Rob Hughes asks how long Cristiano Ronaldo and Lionel Messi will stay at the top before they finally retire from football
Some day, Lionel Messi and Cristiano Ronaldo will cease being the most extraordinarily gifted among more than 250 million men and women playing football around the world. Their body clocks are ticking. They face what the actress Katharine Hepburn once described as “selling one’s deteriorating self.”
Thankfully, their time is not yet over. At 34, Messi has just led Argentina to win the Copa América, his first major honour with any team other than FC Barcelona. At 36, Ronaldo finished joint top scorer at the Euro tournament. But while their careers enter the Pelé realm of games, goals and assists, it is the movement and the mind that still lifts us out of our seats.
Four of Cristiano’s five Euro goals were penalties – and on that score he is still well ahead of Messi (139 penalties to 101, if you must know).
However, it was the fifth goal of Ronaldo’s Euro that spoke to the pure, unadulterated ego and athleticism of the man. It came in Munich, against Germany. And it required Olympian sprint pace and massive self-belief to pull it off.
It started in his own penalty box when he headed out a German corner, after which Ronaldo instantly set off running straight through the middle of the pitch to make himself a magnet for the cross that, he just knew, would give him a poacher’s goal in the opposite penalty area.
A tap-in goal from barely eight yards. But an opportunity that he made — no, demanded — because of his lightning speed and his single-mindedness. Bernardo Silva made the bulk of the yardage with the ball, Diego Jota made the final pass, but Cristiano Ronaldo covered 100 metres of grass in 14.27 seconds not in hope, but in expectation of scoring.
The man still has it all: Arrogance, purpose, ego and value within his team that he knew he would be served. There is talk in Italy that Juventus regret mortgaging the club to pay the 100 million euros (£86m) that it took to take CR7 from Madrid, and the commensurate salary it pays Ronaldo.
But is he finished? No sir. Not even Federico Chiesa, the star striker of Italy’s new resurrection, is more of a winner in the black and white stripes of Juve.
As to Leo Messi, he still danced with mesmeric movement and beauty and balance, still worked like a demon to galvanise a largely listless Argentina to win the Copa in the ghostly, ghastly empty stadiums in Brazil this month.
Finally, Argentina gets a slice of the Messi magic. Finally, the nation of his birth shares some of the genius that left their land when he was 13 to become a pupil, then the star, of Barcelona’s academy in Catalonia. And finally, perhaps, his countrymen will ease off, a little, from the dismissive comparisons to Diego Armando Maradona.
The summers are brief. The club seasons will be back before you can say Tokyo Olympic Games. Football is rushing into the new season in the heatwave, the pandemic, the German flooding because we all know that the Qatar World Cup that will interrupt next year already has to be qualified for… and if Ronaldo and Messi have one last peak in their body and soul, both of them will be craving to lead their birth country to qualify for and then try to win the all-defining world event.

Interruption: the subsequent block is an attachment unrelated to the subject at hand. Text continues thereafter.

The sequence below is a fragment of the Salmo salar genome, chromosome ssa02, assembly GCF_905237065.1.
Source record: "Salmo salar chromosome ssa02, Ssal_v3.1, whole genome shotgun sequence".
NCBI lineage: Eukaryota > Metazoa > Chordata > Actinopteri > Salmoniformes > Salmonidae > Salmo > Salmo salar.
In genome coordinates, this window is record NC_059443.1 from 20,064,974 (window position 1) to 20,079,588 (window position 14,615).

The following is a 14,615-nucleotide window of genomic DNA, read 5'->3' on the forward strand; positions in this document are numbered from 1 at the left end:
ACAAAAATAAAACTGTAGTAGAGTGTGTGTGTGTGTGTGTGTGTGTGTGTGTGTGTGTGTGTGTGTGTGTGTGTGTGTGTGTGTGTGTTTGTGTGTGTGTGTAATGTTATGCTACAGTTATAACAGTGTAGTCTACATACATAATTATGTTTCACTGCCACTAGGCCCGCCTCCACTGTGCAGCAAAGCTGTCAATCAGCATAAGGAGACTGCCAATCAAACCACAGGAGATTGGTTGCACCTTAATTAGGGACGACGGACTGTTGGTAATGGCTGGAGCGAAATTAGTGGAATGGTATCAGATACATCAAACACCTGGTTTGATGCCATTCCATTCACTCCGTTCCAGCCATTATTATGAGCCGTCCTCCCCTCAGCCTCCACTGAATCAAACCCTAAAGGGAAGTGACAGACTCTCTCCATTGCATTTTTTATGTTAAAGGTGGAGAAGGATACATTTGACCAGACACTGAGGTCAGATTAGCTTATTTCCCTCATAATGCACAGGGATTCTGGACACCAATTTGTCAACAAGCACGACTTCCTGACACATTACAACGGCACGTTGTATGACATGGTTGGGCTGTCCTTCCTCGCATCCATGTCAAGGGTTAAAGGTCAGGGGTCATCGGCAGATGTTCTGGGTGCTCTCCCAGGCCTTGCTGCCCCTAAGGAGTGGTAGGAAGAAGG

How they keep going, how they stay motivated year in year out with so much in the bank and so much in their legs and lungs only they know. The contrast in their personalities, in their lifestyle and demeanour, adds to the compelling nature of their rivalry.
They drive on one another. Football is insatiable for new stars, but Neymar is at sporting middle age and not quite the master of his incredible gifts the way that these two enduring masters are.
Kylian Mbappe has won a World Cup in his teens but flopped at the next Euros. Harry Kane and Erling Haaland are scoring machines expected to make their moves to bigger clubs within the next few windows.
Football is like that. It eats up talent, it encourages impermanence of employment, paying beyond reason but endangering any legacy they might crave.
That, again, is why Messi and Ronaldo are phenomenal. Think back to the other Ronaldo, the Brazilian Ronaldo de Lima who at the height of his powers was everything Messi and Ronaldo still are.
Ronaldo de Lima shot Brazil to win the 2002 World Cup in Korea and Japan. His style resembled a matured Mbappe – fast, fearless, deadly with either foot. Bobby Robson, who coached Barcelona when this Ronaldo was 20 years of age, said of him: “Imagine you asked God to be the best player in this world, and he listened to you.”
Imagine. But de Lima was cut down, almost literally. Heavy for his speed and twisting and turning movement, he went to that World Cup after rupturing the cruciate ligament in his right knee barely two months before it.
He did twist and turn, at frightening pace. He scored eight goals. He transcended Rivaldo and Ronaldinho in Brazil’s attack. He won the trophy that would cement the legends of Messi or Cristiano.
It was both a pleasure and a pain watching that big, vulnerable man at his zenith. Watching, and realising that apart from all the talent and income, the ultimate sporting gift is sustained good health.